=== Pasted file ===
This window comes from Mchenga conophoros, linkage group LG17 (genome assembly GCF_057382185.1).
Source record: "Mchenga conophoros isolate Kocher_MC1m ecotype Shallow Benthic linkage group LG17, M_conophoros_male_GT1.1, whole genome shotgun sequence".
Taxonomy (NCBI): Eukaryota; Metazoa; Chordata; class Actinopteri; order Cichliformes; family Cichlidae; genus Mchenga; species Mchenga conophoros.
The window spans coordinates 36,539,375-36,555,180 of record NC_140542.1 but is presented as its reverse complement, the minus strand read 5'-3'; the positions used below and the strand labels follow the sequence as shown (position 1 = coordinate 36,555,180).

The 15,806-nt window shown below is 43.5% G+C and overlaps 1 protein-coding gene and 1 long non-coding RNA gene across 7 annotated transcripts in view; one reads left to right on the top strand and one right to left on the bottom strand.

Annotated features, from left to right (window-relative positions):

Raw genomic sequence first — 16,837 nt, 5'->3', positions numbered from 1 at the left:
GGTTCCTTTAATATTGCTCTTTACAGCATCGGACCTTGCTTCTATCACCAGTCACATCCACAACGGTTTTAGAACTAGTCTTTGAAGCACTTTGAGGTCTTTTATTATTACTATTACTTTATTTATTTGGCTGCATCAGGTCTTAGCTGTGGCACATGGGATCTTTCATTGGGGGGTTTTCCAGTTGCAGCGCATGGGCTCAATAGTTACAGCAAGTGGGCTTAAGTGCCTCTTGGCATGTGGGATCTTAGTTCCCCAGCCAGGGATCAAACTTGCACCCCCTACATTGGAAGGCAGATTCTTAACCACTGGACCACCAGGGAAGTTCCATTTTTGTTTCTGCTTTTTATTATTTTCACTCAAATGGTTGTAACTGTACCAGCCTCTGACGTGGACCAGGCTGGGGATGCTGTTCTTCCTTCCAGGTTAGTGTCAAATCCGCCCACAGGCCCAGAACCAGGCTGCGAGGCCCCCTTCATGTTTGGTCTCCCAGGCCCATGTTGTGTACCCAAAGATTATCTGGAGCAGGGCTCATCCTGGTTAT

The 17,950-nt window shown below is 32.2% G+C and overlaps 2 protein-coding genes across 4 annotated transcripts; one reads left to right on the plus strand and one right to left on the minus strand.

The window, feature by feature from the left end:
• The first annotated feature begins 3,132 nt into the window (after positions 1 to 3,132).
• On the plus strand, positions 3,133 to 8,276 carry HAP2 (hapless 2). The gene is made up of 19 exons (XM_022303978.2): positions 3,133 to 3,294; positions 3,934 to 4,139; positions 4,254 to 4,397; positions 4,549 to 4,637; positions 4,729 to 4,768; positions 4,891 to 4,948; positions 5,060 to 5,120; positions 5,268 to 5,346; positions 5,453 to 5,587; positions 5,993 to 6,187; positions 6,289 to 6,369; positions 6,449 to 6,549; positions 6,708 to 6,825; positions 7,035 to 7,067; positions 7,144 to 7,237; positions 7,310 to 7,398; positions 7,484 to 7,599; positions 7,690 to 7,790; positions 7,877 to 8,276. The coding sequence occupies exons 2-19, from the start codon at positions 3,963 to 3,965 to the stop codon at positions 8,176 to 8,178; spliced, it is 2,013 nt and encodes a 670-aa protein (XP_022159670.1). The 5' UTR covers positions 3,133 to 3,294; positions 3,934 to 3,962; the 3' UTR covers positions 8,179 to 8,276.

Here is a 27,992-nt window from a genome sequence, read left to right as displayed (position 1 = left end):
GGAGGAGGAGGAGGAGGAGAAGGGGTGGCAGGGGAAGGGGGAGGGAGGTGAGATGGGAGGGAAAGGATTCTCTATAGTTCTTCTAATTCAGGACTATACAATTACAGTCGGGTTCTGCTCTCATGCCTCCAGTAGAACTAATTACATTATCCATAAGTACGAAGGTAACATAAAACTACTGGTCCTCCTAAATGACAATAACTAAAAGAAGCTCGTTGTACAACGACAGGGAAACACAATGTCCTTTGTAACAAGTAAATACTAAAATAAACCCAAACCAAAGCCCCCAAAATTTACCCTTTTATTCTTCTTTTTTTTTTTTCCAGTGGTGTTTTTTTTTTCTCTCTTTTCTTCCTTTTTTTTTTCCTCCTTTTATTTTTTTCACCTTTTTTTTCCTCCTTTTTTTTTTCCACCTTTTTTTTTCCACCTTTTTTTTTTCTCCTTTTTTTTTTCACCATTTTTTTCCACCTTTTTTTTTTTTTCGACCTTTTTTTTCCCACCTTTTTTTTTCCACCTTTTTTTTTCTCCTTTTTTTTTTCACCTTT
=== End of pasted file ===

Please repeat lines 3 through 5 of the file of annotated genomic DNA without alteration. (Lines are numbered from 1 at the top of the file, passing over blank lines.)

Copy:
Taxonomy (NCBI): Eukaryota; Metazoa; Chordata; class Actinopteri; order Cichliformes; family Cichlidae; genus Mchenga; species Mchenga conophoros.
The window spans coordinates 36,539,375-36,555,180 of record NC_140542.1 but is presented as its reverse complement, the minus strand read 5'-3'; the positions used below and the strand labels follow the sequence as shown (position 1 = coordinate 36,555,180).

The 15,806-nt window shown below is 43.5% G+C and overlaps 1 protein-coding gene and 1 long non-coding RNA gene across 7 annotated transcripts in view; one reads left to right on the top strand and one right to left on the bottom strand.